How do you get the “red” out? Here’s how to do it naturally.

May 11, 2015

blood shot eyesWaking up to red, puffy eyes can be a discouraging way to begin the day, and may leave you searching for ways to reduce the appearance of bloodshot eyes. And while there are plenty of over the counter eye drops and even whitening eye drops (they actually aggravate the problem over time) on the market, you may be interested in some natural alternatives. Because whether or not you believe in the natural approach, treating red eyes with drops that may contain beta blockers or Chloramphenicol might seem a bit overzealous. Or, maybe you simply relish the idea of using what you have on hand in your garden and home.

What causes “red eye”? Unfortunately, the answer is: everything, that’s a slight exaggeration, but the eyes and their surrounding skin are extremely sensitive, and even common occurrences can take a toll on their appearance.

While there are a few more serious eye conditions, like conjunctivitis (pink eye), uveitis and glaucoma, and corneal ulcers, that result in redness (so, it is important to see an eye doctor if your redness persists or comes with impaired vision), many cases of red or bloodshot eyes are down to daily activity. Staying up all night crying or smoking will get you a solid case of red eye, but so will working at a computer for eight hours. In fact, digital eye strain has become a huge affliction, according to The Vision Council, which states that 70 percent of North American adults experience digital eye strain or computer vision syndrome.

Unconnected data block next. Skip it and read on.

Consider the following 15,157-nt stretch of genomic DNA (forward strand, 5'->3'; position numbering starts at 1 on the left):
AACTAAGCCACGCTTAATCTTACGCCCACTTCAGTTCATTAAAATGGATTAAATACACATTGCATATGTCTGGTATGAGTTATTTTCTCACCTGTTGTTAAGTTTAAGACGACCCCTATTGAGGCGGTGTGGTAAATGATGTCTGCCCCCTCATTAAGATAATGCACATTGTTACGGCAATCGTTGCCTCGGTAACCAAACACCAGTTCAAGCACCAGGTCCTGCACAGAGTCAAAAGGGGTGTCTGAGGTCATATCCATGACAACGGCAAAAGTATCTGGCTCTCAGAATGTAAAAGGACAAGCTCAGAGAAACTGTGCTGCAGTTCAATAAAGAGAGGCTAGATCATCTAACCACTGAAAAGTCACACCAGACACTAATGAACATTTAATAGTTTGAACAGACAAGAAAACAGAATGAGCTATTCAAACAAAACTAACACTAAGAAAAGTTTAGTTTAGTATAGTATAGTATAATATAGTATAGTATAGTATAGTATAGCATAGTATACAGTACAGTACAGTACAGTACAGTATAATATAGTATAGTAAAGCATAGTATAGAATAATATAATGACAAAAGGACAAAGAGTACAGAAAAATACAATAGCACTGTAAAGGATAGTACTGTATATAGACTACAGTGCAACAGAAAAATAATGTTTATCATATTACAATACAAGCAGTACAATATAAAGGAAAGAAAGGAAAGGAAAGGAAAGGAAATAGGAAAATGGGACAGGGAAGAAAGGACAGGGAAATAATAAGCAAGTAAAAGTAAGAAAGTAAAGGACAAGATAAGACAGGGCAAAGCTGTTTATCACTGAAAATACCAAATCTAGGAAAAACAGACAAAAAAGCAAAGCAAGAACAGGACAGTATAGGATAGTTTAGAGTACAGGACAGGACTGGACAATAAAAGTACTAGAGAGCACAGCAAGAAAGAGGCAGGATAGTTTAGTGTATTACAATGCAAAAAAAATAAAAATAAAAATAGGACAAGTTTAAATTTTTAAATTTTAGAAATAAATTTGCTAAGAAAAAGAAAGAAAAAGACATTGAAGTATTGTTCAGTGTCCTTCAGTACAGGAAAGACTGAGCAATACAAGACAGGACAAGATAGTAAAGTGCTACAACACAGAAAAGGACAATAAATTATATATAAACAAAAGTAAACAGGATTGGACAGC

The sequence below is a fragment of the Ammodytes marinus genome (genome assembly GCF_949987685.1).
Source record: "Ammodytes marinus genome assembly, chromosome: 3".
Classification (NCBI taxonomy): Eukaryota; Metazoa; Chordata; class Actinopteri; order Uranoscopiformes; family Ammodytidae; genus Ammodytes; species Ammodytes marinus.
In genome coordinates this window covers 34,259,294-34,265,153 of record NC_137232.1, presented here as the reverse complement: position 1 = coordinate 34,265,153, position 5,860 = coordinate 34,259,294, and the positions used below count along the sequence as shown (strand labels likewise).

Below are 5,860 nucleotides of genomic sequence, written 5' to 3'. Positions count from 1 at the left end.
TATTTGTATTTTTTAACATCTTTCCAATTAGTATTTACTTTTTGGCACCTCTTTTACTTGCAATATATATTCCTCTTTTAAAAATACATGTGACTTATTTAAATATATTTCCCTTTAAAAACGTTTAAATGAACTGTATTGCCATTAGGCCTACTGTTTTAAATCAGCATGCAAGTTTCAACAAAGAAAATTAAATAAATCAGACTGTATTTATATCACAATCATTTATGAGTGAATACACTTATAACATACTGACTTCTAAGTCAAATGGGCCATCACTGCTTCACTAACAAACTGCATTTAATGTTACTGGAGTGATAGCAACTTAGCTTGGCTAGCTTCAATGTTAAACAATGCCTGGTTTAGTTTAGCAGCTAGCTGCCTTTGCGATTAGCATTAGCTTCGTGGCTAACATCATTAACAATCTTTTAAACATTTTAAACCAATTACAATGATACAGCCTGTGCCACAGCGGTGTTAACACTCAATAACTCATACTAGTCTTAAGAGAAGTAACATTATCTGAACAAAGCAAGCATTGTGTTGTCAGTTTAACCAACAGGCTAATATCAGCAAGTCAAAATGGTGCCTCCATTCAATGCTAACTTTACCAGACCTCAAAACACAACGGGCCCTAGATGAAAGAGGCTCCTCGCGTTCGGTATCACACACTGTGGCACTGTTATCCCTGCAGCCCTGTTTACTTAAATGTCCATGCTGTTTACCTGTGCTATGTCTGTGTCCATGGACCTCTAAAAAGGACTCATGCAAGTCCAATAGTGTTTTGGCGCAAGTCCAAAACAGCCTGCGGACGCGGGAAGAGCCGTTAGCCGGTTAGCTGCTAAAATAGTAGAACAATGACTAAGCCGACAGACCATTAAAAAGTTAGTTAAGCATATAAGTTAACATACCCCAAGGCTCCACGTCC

When it comes to other specific causes, essentially anything that creates dryness beyond what your tears can properly lubricate, like smoking, being in arid environments (whether they’re a desert or a dry office), or becoming dehydrated, can lead to redness. Which means that consuming a bunch of caffeine without adequate water will leave your eyes looking rosy, too. But dryness isn’t the only cause — putting pressure on your eyes or introducing them to irritants can also cause your eyelids to swell or the blood vessels on the surface of your eye to expand, and simple things like sleeping face down, forgetting to remove your eye makeup or applying it carelessly, and swimming in chlorinated water without goggles can agitate your eyes. Even eating a lot of salty food can make a difference.

With a little extra time and tenderness, most bloodshot eyes can be eliminated. Use these simple tips and remedies on days when your eyes need extra care, and you’re likely to feel both energized and uplifted. Taking the time for self-care is a vital, often lacking practice in our busy, work oriented society.

  1. Spoon Those Eyes

Since reducing temperature has the effect of constricting blood vessels, which leads to decreased redness, swelling, and irritation, this simple method is a great option when you need to relax your eyes, but don’t want to much fuss. Take four metal teaspoons and place them in ice water. Once they’re cooled (not frozen), place two of the spoons, with the concave side toward your skin, following your eye socket’s natural contour. Lay back, and relax. When the first set of spoons becomes warm from your body heat, replace it with the second set that’s been chilling. Continue alternating spoons for up to 20 minutes.